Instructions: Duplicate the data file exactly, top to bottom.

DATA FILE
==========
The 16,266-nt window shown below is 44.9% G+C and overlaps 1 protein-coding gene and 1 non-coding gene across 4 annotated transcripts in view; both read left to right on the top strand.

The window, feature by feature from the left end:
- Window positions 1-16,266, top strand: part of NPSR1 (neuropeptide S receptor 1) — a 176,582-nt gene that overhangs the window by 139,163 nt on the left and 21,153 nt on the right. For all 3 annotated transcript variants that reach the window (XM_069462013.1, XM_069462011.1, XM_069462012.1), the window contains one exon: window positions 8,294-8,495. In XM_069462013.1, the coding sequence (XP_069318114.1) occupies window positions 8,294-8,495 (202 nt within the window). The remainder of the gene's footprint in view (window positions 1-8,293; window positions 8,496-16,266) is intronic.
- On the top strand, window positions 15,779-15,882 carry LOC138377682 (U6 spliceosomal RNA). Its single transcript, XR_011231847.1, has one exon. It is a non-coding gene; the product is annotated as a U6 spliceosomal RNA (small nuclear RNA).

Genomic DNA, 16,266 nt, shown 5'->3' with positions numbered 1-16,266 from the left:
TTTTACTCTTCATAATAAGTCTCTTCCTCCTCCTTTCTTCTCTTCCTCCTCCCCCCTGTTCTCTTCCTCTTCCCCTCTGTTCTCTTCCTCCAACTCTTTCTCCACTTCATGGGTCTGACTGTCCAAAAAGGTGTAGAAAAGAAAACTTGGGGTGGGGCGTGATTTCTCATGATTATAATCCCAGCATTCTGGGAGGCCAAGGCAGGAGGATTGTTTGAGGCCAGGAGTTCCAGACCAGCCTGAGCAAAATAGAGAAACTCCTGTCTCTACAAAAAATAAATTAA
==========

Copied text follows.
The 16,266-nt window shown below is 44.9% G+C and overlaps 1 protein-coding gene and 1 non-coding gene across 4 annotated transcripts in view; both read left to right on the top strand.

The window, feature by feature from the left end:
- Window positions 1-16,266, top strand: part of NPSR1 (neuropeptide S receptor 1) — a 176,582-nt gene that overhangs the window by 139,163 nt on the left and 21,153 nt on the right. For all 3 annotated transcript variants that reach the window (XM_069462013.1, XM_069462011.1, XM_069462012.1), the window contains one exon: window positions 8,294-8,495. In XM_069462013.1, the coding sequence (XP_069318114.1) occupies window positions 8,294-8,495 (202 nt within the window). The remainder of the gene's footprint in view (window positions 1-8,293; window positions 8,496-16,266) is intronic.
- On the top strand, window positions 15,779-15,882 carry LOC138377682 (U6 spliceosomal RNA). Its single transcript, XR_011231847.1, has one exon. It is a non-coding gene; the product is annotated as a U6 spliceosomal RNA (small nuclear RNA).

Genomic DNA, 16,266 nt, shown 5'->3' with positions numbered 1-16,266 from the left:
TTTTACTCTTCATAATAAGTCTCTTCCTCCTCCTTTCTTCTCTTCCTCCTCCCCCCTGTTCTCTTCCTCTTCCCCTCTGTTCTCTTCCTCCAACTCTTTCTCCACTTCATGGGTCTGACTGTCCAAAAAGGTGTAGAAAAGAAAACTTGGGGTGGGGCGTGATTTCTCATGATTATAATCCCAGCATTCTGGGAGGCCAAGGCAGGAGGATTGTTTGAGGCCAGGAGTTCCAGACCAGCCTGAGCAAAATAGAGAAACTCCTGTCTCTACAAAAAATAAATTAA